By the early thirteenth century, these principalities had been broken up into warring factions, which made them easy prey for the Mongol armies rapidly expanding and conquering westward from Central Asia. The Mongols exploited the Russians' internal divisions and were soon able to conquer them. Many component city-states of the Rus were made vassals of the Mongol khanate of the Golden Horde, and Muscovy clearly began to emerge as a leading one in the early fifteenth century with the decline of Golden Horde power. Russia fairly quickly developed as a nation from being a power subject to Muslim overlords, to being their equals, to ruling them as it grew into an empire that expanded continually eastward. Although historians have spent decades trying to get beyond the concept that Russia became a nation partly because it "threw off the Tatar yoke," this stereotypical view remained an important component of how contemporary Russians perceived their own empire's development, regardless of how inaccurate it is.


The first phase of Russia's relations with the Middle East in this period began with the attempts of Ivan III ("The Great") (r. 1462–1505) to secure Russia's status as a separate, autonomous nation. Ivan engaged in complex diplomacy with various Muslim rulers in the steppe to consolidate his power, entering into alliances in the 1480s with the Crimean khan Mengli Giray, the khan of Kazan, and the Nogais against their nominal overlords: the khans of the Golden Horde. In this earliest phase, as Russia behaved like the assertive vassal of a master whose control was waning, it negotiated small-scale agreements with rivals of similar stature and military power to bolster its standing in internecine disputes, but without radically altering the status quo.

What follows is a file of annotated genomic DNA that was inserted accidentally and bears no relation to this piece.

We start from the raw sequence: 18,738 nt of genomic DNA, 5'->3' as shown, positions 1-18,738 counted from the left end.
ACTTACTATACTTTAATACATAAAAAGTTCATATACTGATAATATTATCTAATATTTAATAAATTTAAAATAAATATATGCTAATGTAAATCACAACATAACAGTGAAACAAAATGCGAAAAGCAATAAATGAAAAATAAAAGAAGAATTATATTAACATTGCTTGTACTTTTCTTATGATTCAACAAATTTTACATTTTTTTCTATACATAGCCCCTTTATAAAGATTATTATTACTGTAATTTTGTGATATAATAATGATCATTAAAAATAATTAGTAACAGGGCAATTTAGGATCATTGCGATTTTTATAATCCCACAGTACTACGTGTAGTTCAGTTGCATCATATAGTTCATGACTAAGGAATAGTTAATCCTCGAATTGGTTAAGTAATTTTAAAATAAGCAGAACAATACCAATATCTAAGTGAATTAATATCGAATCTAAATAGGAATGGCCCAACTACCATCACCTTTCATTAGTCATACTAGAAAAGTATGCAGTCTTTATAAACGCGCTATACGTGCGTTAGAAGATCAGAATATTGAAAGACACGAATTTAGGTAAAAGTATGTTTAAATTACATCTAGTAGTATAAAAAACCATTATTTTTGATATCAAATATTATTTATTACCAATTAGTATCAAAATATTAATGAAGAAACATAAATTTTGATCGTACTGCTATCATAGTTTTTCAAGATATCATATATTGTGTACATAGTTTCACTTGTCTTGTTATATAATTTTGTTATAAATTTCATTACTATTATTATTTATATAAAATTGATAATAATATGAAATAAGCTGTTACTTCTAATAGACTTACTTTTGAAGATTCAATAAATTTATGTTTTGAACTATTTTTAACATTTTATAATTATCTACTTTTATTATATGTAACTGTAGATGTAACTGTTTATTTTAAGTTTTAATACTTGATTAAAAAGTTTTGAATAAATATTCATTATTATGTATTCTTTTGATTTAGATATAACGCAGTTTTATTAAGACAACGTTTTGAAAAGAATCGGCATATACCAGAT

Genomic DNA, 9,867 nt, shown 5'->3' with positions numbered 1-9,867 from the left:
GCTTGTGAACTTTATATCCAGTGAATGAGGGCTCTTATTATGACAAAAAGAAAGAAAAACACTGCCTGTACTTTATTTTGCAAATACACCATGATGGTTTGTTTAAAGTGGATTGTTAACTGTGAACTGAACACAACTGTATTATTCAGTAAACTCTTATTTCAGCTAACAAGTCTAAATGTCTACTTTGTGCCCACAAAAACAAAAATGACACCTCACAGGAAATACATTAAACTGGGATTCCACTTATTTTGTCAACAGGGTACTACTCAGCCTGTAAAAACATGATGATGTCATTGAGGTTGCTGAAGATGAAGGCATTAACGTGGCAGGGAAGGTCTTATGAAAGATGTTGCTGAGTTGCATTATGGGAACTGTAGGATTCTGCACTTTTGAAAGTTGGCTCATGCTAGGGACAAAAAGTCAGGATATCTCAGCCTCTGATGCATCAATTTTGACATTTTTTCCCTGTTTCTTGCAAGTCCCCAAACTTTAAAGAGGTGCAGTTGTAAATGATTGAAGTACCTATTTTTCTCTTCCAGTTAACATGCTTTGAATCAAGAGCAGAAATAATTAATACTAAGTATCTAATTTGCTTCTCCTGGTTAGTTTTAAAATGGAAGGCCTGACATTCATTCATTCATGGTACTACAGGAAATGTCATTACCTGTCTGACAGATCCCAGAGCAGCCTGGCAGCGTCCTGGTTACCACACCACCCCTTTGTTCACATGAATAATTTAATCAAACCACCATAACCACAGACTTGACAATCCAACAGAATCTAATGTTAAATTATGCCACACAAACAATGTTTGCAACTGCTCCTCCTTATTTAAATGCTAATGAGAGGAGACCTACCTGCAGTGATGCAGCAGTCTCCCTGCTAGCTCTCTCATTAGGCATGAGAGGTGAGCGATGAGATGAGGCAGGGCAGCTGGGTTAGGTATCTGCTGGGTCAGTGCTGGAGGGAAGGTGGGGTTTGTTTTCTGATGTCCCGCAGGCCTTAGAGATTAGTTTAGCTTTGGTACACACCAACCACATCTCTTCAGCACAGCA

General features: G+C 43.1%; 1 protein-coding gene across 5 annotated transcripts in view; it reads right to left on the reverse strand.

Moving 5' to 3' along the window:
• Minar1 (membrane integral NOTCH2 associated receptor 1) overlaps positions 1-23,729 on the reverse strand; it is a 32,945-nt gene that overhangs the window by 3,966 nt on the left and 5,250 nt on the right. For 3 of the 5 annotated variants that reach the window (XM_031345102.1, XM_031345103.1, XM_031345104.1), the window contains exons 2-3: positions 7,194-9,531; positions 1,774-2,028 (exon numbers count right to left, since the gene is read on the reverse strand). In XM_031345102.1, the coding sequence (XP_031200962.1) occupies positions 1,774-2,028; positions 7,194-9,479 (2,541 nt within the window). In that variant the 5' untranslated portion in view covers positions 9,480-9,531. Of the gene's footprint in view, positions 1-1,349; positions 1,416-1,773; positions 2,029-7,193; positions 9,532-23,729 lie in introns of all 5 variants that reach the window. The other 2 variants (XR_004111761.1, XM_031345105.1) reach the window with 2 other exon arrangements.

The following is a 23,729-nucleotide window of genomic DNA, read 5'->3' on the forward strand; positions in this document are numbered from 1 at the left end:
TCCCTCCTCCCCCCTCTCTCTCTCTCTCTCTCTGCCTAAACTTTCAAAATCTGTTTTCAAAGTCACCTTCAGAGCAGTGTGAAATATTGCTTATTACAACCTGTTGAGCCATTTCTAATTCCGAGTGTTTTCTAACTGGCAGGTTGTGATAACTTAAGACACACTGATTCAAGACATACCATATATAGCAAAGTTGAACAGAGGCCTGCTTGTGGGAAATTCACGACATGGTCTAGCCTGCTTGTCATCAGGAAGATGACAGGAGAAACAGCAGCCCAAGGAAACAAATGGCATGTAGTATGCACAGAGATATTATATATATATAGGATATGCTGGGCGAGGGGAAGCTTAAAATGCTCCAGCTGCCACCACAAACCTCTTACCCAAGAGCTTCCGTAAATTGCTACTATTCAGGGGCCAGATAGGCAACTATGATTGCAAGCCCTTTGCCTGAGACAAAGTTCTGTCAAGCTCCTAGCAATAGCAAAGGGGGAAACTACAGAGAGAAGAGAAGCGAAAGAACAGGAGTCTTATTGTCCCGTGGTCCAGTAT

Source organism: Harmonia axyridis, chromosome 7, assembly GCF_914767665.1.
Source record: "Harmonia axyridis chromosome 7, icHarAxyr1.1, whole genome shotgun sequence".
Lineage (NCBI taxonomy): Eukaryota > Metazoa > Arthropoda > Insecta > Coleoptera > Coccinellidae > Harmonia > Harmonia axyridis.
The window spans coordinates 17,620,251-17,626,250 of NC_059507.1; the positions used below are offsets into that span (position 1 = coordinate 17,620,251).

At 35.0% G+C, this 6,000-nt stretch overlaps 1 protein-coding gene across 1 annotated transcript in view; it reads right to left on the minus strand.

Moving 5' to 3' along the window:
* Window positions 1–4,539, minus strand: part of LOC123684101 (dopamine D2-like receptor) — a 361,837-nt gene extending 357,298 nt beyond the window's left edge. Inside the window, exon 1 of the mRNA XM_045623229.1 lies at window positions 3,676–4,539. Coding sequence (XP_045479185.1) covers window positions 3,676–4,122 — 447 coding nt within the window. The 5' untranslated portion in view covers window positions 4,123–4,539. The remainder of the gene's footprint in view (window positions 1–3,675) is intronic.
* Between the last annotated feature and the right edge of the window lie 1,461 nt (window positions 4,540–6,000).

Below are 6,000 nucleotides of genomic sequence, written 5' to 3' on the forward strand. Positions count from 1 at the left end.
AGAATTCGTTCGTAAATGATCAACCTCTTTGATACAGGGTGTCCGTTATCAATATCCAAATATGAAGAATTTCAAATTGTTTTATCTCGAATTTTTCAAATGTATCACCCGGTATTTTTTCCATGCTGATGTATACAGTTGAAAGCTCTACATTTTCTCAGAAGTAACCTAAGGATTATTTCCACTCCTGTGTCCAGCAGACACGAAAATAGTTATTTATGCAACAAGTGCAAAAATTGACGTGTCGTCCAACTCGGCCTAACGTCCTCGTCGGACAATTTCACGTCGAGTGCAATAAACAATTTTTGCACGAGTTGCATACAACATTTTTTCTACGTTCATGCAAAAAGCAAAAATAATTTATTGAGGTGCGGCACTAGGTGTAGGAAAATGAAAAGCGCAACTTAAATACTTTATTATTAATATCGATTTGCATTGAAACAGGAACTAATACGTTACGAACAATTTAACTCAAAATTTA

This state of affairs defined a status quo for a considerable period of time until Ivan IV ("The Terrible") (r. 1533–1584) commenced a program of extending Russian control much farther south than where it had previously reached. He conquered Kazan in 1552 and established Russian control over the Volga region, opening large parts of the steppe to Russian colonization and settlement. This influx of Russian and other settlers and colonists pushed the Crimean khans closer to the Ottomans, whose vassals they had formally become in the late fifteenth century.